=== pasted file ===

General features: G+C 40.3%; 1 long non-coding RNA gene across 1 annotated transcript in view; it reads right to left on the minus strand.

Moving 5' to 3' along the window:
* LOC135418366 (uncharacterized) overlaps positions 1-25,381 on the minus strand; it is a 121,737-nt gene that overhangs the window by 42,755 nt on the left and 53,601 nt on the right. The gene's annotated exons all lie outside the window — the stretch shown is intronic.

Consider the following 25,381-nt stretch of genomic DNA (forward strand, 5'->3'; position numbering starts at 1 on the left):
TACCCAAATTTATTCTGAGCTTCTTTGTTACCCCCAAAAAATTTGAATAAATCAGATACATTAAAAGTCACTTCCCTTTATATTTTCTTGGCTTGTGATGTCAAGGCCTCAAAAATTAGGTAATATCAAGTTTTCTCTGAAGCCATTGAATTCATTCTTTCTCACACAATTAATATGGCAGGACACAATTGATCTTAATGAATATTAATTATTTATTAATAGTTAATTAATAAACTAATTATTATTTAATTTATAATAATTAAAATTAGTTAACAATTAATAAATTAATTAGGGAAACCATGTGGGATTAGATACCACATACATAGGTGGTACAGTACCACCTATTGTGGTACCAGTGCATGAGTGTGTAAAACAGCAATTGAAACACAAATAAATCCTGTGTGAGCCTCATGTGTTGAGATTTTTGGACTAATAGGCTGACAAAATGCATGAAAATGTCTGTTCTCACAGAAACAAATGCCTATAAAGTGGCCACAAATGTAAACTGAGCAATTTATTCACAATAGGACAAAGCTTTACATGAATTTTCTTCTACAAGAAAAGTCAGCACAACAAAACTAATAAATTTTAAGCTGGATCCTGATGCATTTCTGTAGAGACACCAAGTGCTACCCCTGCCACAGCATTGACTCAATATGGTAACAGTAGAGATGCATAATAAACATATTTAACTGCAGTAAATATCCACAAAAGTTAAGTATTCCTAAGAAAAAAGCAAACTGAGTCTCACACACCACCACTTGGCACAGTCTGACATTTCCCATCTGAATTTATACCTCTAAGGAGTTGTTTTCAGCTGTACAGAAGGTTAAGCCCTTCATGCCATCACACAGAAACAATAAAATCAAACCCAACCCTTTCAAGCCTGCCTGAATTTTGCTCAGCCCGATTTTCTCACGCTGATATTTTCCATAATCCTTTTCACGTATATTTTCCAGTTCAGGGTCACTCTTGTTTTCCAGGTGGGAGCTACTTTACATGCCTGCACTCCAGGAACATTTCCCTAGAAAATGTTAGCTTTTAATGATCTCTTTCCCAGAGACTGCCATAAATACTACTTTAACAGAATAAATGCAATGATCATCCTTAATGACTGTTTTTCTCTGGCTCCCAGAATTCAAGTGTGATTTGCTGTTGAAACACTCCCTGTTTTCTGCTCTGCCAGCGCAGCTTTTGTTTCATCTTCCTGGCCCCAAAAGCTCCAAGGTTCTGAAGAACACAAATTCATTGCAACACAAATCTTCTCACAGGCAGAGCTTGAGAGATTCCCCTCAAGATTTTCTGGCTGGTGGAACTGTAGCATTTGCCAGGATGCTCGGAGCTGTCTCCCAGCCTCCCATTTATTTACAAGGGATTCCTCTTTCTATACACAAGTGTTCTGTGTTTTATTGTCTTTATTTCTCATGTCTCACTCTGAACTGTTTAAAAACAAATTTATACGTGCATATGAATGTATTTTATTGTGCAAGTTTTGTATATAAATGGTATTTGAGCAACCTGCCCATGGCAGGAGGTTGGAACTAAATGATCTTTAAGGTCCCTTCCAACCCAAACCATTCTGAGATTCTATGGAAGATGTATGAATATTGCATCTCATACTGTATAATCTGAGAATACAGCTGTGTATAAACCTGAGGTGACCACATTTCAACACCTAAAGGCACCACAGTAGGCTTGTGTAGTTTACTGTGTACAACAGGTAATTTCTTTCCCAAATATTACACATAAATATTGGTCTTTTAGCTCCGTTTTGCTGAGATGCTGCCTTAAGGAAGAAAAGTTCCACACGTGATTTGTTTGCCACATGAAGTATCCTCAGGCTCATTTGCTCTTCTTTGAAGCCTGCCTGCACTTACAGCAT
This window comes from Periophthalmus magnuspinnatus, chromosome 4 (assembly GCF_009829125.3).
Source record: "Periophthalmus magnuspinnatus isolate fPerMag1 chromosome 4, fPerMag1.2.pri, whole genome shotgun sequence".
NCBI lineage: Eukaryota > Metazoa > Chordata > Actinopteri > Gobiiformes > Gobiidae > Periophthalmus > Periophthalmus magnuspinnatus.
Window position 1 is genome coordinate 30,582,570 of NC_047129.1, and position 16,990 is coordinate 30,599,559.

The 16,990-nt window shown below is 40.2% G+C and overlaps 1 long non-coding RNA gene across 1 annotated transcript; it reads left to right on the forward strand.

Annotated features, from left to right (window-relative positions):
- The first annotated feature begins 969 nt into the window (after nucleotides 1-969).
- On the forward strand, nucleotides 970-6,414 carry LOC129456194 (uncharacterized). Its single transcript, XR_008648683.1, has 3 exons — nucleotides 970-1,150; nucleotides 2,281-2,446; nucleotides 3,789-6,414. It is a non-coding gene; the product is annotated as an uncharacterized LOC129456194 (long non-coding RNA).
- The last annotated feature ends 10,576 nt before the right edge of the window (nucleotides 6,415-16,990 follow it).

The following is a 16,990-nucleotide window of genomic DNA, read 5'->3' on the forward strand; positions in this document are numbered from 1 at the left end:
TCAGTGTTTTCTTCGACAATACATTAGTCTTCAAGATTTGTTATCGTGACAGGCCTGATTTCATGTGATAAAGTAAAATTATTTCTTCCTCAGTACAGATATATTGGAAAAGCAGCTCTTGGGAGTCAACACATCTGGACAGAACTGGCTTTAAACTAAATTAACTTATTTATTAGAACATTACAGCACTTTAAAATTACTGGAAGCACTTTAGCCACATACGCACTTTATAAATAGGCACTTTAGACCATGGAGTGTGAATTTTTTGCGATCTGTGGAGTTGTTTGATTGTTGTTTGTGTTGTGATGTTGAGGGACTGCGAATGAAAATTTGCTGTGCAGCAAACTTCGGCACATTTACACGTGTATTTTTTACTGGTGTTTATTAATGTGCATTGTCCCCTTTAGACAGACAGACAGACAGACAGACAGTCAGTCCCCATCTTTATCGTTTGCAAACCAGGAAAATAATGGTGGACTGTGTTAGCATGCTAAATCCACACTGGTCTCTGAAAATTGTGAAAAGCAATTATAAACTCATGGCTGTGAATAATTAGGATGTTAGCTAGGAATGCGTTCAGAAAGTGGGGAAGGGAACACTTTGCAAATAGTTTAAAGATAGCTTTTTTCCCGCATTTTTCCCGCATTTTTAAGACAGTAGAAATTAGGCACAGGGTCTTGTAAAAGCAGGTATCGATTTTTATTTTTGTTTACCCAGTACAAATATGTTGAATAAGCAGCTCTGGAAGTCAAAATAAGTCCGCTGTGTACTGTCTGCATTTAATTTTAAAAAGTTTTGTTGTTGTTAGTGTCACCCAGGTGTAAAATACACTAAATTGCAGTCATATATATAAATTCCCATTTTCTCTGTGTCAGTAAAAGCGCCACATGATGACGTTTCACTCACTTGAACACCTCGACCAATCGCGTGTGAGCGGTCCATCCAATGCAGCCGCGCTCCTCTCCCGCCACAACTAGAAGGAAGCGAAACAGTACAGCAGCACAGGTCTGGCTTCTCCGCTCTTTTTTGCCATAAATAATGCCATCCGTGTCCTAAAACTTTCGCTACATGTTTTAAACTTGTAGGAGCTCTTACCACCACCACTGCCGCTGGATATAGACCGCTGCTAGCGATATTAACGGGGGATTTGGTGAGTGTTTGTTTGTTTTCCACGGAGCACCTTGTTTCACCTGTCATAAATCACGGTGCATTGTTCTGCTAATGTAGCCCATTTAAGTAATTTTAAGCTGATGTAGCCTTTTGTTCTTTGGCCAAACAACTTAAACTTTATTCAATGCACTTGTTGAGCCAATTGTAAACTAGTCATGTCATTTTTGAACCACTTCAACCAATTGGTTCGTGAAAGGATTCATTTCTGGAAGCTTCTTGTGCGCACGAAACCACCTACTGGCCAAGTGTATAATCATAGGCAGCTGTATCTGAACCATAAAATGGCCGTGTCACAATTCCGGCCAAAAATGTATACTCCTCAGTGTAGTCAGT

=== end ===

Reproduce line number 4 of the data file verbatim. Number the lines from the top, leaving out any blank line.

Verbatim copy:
Consider the following 25,381-nt stretch of genomic DNA (forward strand, 5'->3'; position numbering starts at 1 on the left):